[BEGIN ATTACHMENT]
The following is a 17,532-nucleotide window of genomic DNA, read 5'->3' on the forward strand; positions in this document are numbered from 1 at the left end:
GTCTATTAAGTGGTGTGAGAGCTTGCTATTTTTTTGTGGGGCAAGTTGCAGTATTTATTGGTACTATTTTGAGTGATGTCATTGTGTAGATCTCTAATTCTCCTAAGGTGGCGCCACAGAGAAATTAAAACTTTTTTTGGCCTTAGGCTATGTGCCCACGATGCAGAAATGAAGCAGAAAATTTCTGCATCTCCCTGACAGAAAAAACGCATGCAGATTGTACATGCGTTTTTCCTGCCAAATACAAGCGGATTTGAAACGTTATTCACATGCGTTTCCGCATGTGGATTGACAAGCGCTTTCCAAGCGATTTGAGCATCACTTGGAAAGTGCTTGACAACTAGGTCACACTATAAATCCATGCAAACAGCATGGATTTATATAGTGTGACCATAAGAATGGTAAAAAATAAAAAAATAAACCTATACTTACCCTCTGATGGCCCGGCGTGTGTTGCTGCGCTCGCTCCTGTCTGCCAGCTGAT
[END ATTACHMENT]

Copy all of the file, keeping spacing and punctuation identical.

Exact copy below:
The following is a 17,532-nucleotide window of genomic DNA, read 5'->3' on the forward strand; positions in this document are numbered from 1 at the left end:
GTCTATTAAGTGGTGTGAGAGCTTGCTATTTTTTTGTGGGGCAAGTTGCAGTATTTATTGGTACTATTTTGAGTGATGTCATTGTGTAGATCTCTAATTCTCCTAAGGTGGCGCCACAGAGAAATTAAAACTTTTTTTGGCCTTAGGCTATGTGCCCACGATGCAGAAATGAAGCAGAAAATTTCTGCATCTCCCTGACAGAAAAAACGCATGCAGATTGTACATGCGTTTTTCCTGCCAAATACAAGCGGATTTGAAACGTTATTCACATGCGTTTCCGCATGTGGATTGACAAGCGCTTTCCAAGCGATTTGAGCATCACTTGGAAAGTGCTTGACAACTAGGTCACACTATAAATCCATGCAAACAGCATGGATTTATATAGTGTGACCATAAGAATGGTAAAAAATAAAAAAATAAACCTATACTTACCCTCTGATGGCCCGGCGTGTGTTGCTGCGCTCGCTCCTGTCTGCCAGCTGAT